two particles (photon and phonon) are involved in generation and recombination of electrons  Si solar cell = 200 to 300 µm  GaAs.29 ? 1019 ? 300 2. CdTe = 1 to 3 µm  Due to this both generation and recombination is less probable in indirect band gap semiconductor Solar Photovoltaics : Semiconductor Fundamentals Solar Photovoltaics : Semiconductor Fundamentals Intrinsic Carrier Concentration (ni) 28 29 Solar Photovoltaics : Semiconductor Fundamentals  Intrinsic Semiconductor material: with NO impurities added to it in order to change the carrier concentrations  Intrinsic carriers are the electrons and holes that participate in conduction  No. and how to maximize it Solar Photovoltaics : Semiconductor Fundamentals 31  At 300 K the generally accepted value for the intrinsic carrier concentration of Si is 9.3 x 109 cm-3 Solar Photovoltaics : Semiconductor Fundamentals 5 . which will increase the intrinsic carrier concentration. increasing the temperature makes it more likely that an electron will be excited into the conduction band.  This translates directly to solar cell efficiency  The concentration of these carriers affect conductivity  Knowledge of intrinsic carrier concentration is linked to our understanding of solar cell efficiency. of carriers depends on  band gap of the material  temperature of the material  A large band gap will make it more difficult for a carrier to be thermally excited across the band gap.65 x 109cm-3  A formula for the intrinsic carrier concentration in Si as a function of temperature is given by Misiakos ?? ? = 5.09-09-2016 Direct and Indirect band gap semiconductors Impact of band-gap nature on Solar Cell 26  Since k axis represents electron momentum. instead of one particle (photon). excitation of an electron from valence band to conduction band not only requires 27  Both direct and indirect band gap semiconductors are used for solar cell application  absorption of photon  absorption of phonon  A phonon is particle of low energy and high momentum and is related to lattice vibration  Thicker layer of indirect band gap semiconductor is required to absorb complete solar spectrum as compared to direct band gap semiconductor  Phonon absorption is required from the point of view of conservation of momentum  Typical thickness of commercially available  In indirect semiconductors.54 ??? −6726 ?  For solar cells ni is usually measured at 25 °C and is 8. and therefore the intrinsic carrier concentration is lower in higher band gap materials Carrier Concentration in semiconductors Solar Photovoltaics : Semiconductor Fundamentals Intrinsic Carrier Concentration Intrinsic Carrier Concentration of Si as a Function of Temp 30  Alternatively.

g. Al) Bonds Excess Electrons Missing Electrons (Holes) Majority Carriers Electrons Holes Minority Carriers Holes Electrons Ec Ed Ed Eg Ev T = 0K Donation of e- T  50K from donor level to conduction band Solar Photovoltaics : Semiconductor Fundamentals Solar Photovoltaics : Semiconductor Fundamentals 6 . Boron.g. Technique used to vary the number of electrons and holes in semiconductors Acceptor atom in the covalent bonding model of a Si crystal h+ Al Si Solar Photovoltaics : Semiconductor Fundamentals P-type Si Solar Photovoltaics : Semiconductor Fundamentals N-type Si 34 Ec  N-type materials increase the conductivity of a semiconductor by increasing the number of available electrons Eg Ea 35  Doping creates N-type material when semiconductor materials from group IV are doped with group V atoms (Penta valent) Ea Ev T  50K T = 0K e- P Donor atom in the covalent bonding model of a Si crystal Si Acceptance of a valence band electrons by an acceptor level and the resulting creation of holes Solar Photovoltaics : Semiconductor Fundamentals N-type Si Solar Photovoltaics : Semiconductor Fundamentals Doping 36 37 N-type (negative) P-type (positive) Dopant Group V (e. Phosphorous) Group III (e.09-09-2016 Doping P-type Si 32 33  P-type materials are created when semiconductor materials from group IV are doped with group III atoms (trivalent)  P-type materials increase conductivity by increasing the number of holes present.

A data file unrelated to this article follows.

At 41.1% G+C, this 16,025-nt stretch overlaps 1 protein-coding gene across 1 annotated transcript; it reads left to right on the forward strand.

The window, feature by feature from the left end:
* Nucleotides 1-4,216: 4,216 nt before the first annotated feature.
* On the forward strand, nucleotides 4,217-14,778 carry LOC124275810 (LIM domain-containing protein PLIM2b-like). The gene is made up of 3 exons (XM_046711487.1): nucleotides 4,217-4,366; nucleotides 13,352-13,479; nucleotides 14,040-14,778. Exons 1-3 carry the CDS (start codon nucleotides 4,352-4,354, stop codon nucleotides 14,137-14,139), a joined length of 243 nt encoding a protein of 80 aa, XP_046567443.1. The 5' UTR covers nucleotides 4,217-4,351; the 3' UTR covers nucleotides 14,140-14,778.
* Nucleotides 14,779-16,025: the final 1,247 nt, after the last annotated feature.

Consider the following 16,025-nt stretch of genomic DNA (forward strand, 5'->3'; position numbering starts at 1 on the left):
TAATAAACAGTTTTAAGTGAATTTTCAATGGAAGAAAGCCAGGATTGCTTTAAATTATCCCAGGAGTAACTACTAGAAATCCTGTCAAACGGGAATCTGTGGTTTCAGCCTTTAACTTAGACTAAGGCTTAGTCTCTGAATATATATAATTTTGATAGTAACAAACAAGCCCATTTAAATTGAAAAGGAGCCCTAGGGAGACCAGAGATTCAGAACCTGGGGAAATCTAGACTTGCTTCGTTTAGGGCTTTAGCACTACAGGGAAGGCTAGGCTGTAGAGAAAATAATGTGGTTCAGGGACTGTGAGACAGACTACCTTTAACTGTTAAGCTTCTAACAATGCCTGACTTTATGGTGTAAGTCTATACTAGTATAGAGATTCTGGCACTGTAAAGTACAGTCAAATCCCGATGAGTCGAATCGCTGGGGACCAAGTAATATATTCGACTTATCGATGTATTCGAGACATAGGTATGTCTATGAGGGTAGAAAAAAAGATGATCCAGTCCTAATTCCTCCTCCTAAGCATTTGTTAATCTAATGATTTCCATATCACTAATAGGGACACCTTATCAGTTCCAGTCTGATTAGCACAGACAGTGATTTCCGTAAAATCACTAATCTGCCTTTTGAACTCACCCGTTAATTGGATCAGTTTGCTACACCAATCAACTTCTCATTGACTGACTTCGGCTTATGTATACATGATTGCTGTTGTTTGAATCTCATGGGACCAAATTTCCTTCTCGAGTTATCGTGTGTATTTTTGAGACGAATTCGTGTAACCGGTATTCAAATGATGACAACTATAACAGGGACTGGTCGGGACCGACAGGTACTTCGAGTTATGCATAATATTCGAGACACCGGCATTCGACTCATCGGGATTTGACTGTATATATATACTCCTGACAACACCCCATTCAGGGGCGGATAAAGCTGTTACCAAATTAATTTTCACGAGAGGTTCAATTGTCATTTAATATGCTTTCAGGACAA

09-09-2016 Equilibrium Carrier Concentration Law of mass action 38  Equilibrium carrier concentration: The number of carriers in the conduction and valence band with no externally applied bias 39  Law of Mass Action: At equilibrium. the product of the majority and minority carrier concentration is a constant ???? = ??? ni = intrinsic carrier concentration n0 and p0 = electron and hole equilibrium carrier concentrations  The equilibrium carrier concentration can be increased through doping.0  1016 2 p0  Solar Photovoltaics : Semiconductor Fundamentals 7 .  For majority carriers. What will be the minority hole carrier concentration (po) at room temperature? n0 p0  ni Solar Photovoltaics : Semiconductor Fundamentals 40 2 The electron concentration corresponding to 11016 P atoms/cm3 doping is equal to ND: no= 11016 #/cm3 intrinsic carrier concentration for Si. ni = 1.51010 #/cm3 the minority carrier concentration (po): ni (1. the majority and minority carrier concentrations are given as: ? ????: ?? = ??.  Using the Law of Mass Action above.25  104 # / cm3 n0 1. ?? = ???/?? ?? = ???/?? ND = Concentration of donor atoms NA = Concentration of acceptor atoms Equilibrium carrier concentration = intrinsic carrier concentration + number of free carriers added by doping No.5  1010 )2   2. of minority carriers decreases as the doping level increases Solar Photovoltaics : Semiconductor Fundamentals A Si sample is doped with 11016 P atoms/cm 3. ? ????: ?? = ??.